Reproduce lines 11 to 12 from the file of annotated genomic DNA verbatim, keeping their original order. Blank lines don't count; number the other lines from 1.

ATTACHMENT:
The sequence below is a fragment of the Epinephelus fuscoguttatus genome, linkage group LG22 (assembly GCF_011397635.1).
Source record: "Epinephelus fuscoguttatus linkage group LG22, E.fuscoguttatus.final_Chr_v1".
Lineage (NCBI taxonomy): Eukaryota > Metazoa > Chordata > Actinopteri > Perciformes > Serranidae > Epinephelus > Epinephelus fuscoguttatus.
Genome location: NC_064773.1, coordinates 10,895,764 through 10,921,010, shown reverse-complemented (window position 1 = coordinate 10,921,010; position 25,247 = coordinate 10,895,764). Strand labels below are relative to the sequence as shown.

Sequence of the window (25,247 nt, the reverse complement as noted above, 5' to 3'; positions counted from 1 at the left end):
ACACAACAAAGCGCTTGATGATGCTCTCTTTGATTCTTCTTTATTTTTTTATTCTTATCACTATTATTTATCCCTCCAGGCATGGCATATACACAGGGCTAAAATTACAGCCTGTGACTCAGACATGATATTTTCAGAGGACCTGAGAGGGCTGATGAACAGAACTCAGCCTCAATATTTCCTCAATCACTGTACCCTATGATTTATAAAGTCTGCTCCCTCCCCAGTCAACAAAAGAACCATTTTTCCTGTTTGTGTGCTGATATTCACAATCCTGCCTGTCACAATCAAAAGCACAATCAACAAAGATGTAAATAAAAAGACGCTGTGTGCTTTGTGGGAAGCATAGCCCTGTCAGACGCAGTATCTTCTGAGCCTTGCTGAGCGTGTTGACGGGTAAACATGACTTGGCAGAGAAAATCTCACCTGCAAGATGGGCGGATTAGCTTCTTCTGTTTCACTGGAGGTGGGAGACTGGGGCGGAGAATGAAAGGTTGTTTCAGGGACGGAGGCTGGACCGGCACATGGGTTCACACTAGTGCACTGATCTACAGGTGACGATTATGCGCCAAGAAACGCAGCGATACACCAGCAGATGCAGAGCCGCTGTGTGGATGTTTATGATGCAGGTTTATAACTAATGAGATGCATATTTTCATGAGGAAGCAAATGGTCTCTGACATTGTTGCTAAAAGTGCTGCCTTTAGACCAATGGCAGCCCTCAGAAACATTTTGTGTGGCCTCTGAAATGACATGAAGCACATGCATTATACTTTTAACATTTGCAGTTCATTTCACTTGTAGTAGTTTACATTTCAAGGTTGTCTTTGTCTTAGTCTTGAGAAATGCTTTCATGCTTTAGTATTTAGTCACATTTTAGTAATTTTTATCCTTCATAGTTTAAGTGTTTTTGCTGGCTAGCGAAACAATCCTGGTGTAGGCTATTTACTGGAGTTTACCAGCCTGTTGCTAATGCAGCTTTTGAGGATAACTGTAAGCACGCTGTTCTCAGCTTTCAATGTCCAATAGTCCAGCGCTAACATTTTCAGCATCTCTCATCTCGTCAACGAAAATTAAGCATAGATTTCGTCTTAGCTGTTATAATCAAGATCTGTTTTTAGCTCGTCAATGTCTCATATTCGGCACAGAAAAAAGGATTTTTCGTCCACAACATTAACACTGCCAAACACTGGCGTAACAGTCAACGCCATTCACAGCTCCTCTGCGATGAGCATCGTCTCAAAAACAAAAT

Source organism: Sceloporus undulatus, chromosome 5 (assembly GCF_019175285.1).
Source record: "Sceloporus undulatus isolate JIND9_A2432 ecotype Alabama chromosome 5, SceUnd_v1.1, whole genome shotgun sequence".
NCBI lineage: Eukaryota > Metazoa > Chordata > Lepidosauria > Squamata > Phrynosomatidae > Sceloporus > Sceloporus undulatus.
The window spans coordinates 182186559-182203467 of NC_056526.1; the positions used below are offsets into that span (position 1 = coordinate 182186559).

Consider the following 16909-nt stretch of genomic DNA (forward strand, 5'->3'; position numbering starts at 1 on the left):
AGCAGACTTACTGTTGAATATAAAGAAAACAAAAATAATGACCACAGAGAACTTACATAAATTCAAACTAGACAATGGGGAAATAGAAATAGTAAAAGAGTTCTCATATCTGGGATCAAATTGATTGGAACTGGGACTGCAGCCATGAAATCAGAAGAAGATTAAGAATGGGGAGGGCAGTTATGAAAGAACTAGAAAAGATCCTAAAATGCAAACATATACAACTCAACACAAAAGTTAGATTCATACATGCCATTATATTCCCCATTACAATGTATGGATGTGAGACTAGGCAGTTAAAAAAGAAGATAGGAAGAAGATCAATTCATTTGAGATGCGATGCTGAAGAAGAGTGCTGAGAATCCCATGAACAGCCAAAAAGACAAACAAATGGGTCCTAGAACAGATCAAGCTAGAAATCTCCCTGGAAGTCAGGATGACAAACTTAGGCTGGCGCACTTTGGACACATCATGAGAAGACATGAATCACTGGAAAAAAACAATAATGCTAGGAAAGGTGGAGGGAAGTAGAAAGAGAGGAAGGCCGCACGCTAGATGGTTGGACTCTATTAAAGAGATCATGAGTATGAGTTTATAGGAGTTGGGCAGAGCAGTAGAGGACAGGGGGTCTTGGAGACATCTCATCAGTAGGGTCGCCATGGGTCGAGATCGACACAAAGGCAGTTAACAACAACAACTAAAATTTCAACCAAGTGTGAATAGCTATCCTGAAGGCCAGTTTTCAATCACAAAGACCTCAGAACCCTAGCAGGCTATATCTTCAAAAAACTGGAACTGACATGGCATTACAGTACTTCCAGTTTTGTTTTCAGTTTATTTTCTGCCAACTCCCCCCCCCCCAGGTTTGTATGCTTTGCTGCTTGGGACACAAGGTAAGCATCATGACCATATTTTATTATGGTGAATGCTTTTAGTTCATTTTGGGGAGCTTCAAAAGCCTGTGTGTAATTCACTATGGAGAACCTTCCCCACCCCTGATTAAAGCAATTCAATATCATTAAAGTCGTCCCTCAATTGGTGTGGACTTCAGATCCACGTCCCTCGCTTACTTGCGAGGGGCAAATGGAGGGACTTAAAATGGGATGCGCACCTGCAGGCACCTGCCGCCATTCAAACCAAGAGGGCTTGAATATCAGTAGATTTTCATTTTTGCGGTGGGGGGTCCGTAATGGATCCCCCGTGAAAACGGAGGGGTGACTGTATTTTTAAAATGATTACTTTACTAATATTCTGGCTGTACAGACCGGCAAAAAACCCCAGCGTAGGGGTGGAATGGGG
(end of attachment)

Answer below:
Consider the following 16909-nt stretch of genomic DNA (forward strand, 5'->3'; position numbering starts at 1 on the left):
AGCAGACTTACTGTTGAATATAAAGAAAACAAAAATAATGACCACAGAGAACTTACATAAATTCAAACTAGACAATGGGGAAATAGAAATAGTAAAAGAGTTCTCATATCTGGGATCAAATTGATTGGAACTGGGACTGCAGCCATGAAATCAGAAGAAGATTAAGAATGGGGAGGGCAGTTATGAAAGAACTAGAAAAGATCCTAAAATGCAAACATATACAACTCAACACAAAAGTTAGATTCATACATGCCATTATATTCCCCATTACAATGTATGGATGTGAGACTAGGCAGTTAAAAAAGAAGATAGGAAGAAGATCAATTCATTTGAGATGCGATGCTGAAGAAGAGTGCTGAGAATCCCATGAACAGCCAAAAAGACAAACAAATGGGTCCTAGAACAGATCAAGCTAGAAATCTCCCTGGAAGTCAGGATGACAAACTTAGGCTGGCGCACTTTGGACACATCATGAGAAGACATGAATCACTGGAAAAAAACAATAATGCTAGGAAAGGTGGAGGGAAGTAGAAAGAGAGGAAGGCCGCACGCTAGATGGTTGGACTCTATTAAAGAGATCATGAGTATGAGTTTATAGGAGTTGGGCAGAGCAGTAGAGGACAGGGGGTCTTGGAGACATCTCATCAGTAGGGTCGCCATGGGTCGAGATCGACACAAAGGCAGTTAACAACAACAACTAAAATTTCAACCAAGTGTGAATAGCTATCCTGAAGGCCAGTTTTCAATCACAAAGACCTCAGAACCCTAGCAGGCTATATCTTCAAAAAACTGGAACTGACATGGCATTACAGTACTTCCAGTTTTGTTTTCAGTTTATTTTCTGCCAACTCCCCCCCCCCCAGGTTTGTATGCTTTGCTGCTTGGGACACAAGGTAAGCATCATGACCATATTTTATTATGGTGAATGCTTTTAGTTCATTTTGGGGAGCTTCAAAAGCCTGTGTGTAATTCACTATGGAGAACCTTCCCCACCCCTGATTAAAGCAATTCAATATCATTAAAGTCGTCCCTCAATTGGTGTGGACTTCAGATCCACGTCCCTCGCTTACTTGCGAGGGGCAAATGGAGGGACTTAAAATGGGATGCGCACCTGCAGGCACCTGCCGCCATTCAAACCAAGAGGGCTTGAATATCAGTAGATTTTCATTTTTGCGGTGGGGGGTCCGTAATGGATCCCCCGTGAAAACGGAGGGGTGACTGTATTTTTAAAATGATTACTTTACTAATATTCTGGCTGTACAGACCGGCAAAAAACCCCAGCGTAGGGGTGGAATGGGG